As a blogger, I may be compensated in some way (either pay, product, or experience) for sharing the post below All opinions are my own. ~Heidi
I’ve said many times on my blog that non-fiction is not my genre of choice. However, when presented with a book by Max Lucado, I simply cannot pass up the opportunity to read it. I absolutely LOVE this man’s work! His books are simple and easy to read. They hold my interest and make me want to read through to the end (unlike a lot of non-fiction books that I get half-way through and can’t seem to finish). And they apply to me and my life. So, when I saw the chance to read and review The Great House of God, I went for it . . .
He doesn’t want to be merely a weekend getaway. He has no interest in being a Sunday bungalow or even a summer cottage. He wants to be your mailing address, your point of reference, your home…always. He wants you to live in the Great House of God.
Using the Lord’s Prayer as a floor plan, bestselling author Max Lucado takes you on a tour of the home God intended for you. Warm your heart by the fire in the living room. Nourish your spirit in the kitchen. Seek fellowship in the family room. Step into the hallway and find forgiveness.
It’s the perfect home for you. After all, it was created with you in mind. There’s only one home built just for your heart. No house more complete, no structure more solid.
The roof never leaks. The walls never crack. The foundation never trembles.
In God’s house, you’re home. So come into the house built just for you. Your father is waiting.
Heidi Says . . . As has been my experience with each and every book by Max Lucado, I loved this book. I read it as part of my daily devotional – reading one chapter per day. As I pick the book up and glance through it now, I see a lot of yellow highlights. I kept a highlighter with me as I was reading to highlight thoughts that stood out to me as applicable – things I wanted to remember to read through again later.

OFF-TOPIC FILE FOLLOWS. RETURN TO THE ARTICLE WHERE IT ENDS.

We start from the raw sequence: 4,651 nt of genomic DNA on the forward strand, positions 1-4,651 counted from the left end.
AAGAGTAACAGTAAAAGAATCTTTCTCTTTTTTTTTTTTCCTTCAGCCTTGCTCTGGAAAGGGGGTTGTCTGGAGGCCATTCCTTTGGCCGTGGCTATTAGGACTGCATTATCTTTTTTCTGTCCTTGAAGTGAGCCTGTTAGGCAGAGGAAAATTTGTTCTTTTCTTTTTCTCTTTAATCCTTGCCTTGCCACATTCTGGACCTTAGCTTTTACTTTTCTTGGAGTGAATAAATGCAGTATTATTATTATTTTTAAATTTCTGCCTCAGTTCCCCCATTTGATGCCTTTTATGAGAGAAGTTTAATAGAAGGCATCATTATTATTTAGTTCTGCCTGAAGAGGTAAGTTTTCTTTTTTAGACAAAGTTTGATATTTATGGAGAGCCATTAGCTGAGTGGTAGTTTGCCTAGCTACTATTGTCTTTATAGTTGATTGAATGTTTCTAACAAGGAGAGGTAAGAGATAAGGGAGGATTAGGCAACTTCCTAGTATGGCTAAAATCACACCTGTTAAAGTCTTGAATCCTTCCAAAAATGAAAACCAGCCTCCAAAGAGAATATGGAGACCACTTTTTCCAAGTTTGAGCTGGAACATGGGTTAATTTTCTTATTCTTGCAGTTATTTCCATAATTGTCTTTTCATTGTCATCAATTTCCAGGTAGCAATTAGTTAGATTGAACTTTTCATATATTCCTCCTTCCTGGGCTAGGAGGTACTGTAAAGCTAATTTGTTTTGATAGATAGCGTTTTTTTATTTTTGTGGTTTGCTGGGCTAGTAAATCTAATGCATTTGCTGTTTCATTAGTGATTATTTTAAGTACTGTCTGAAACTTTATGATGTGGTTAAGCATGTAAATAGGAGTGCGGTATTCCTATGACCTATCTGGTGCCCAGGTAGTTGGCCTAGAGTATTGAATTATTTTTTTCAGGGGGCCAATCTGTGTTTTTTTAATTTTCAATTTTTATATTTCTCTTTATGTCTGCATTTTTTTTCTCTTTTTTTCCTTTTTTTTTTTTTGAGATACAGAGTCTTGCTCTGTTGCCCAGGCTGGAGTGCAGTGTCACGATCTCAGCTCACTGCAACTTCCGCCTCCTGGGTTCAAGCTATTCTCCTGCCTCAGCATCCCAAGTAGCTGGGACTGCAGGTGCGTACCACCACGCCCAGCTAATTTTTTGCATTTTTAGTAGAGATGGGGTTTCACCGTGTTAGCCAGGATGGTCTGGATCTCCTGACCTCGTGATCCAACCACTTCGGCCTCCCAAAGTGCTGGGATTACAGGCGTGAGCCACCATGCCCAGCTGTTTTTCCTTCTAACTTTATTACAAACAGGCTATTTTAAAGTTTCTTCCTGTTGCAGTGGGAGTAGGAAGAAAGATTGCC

This book is based on The Lord’s Prayer – a portion of Scripture that most everyone has committed to memory at some point in their lives. Each portion of the prayer is assigned a certain “room” in the House of God. So, as you read, you are essentially taking a tour of this amazing house, and finding out how YOU fit into it.
Max’s writing style is simplistic enough for anyone to understand, while being extremely profound at the same time! Here’s an example of what I mean (simple, yet profound) as taken directly from chapter 4 (entitled “The Observatory”):
God’s thoughts are not our thoughts, nor are they even like ours. We aren’t even in the same neighborhood. We’re thinking, Preserve the body; he’s thinking, Save the soul. We dream of a pay raise. He dreams of raising the dead. We avoid pain and seek peace. God uses pain to bring peace. “I’m going to live before I die,” we resolve. “Die, so you can live,” he instructs. We love what rusts. He loves what endures. We rejoice at our successes. He rejoices at our confessions. We show our children the Nike star with the million-dollar smile and say, “Be like Mike.” God point to the crucified carpenter with bloody lips and a torn side and says, “Be like Christ.”
Our thoughts are not like God’s thoughts. our ways are not like his ways. He has a different agenda. He dwells in a different dimension. He lives on another plane. And that plane is named in the first phrase of the Lord’s Prayer, “Our Father who is in heaven.”
The whole book is like that! In simple terms, Max will challenge you! The Great House of God will take up residence on my bookshelf, beside all my other books by Max Lucado. It will be shared and re-read over the years, too!
NOTE: I received a free copy of the above-mentioned book from BookSneeze, in exchange for my reading it and sharing my honest thoughts on it. I was not obligated to write a positive review and I only share items that I feel will be of interest or help to my readers.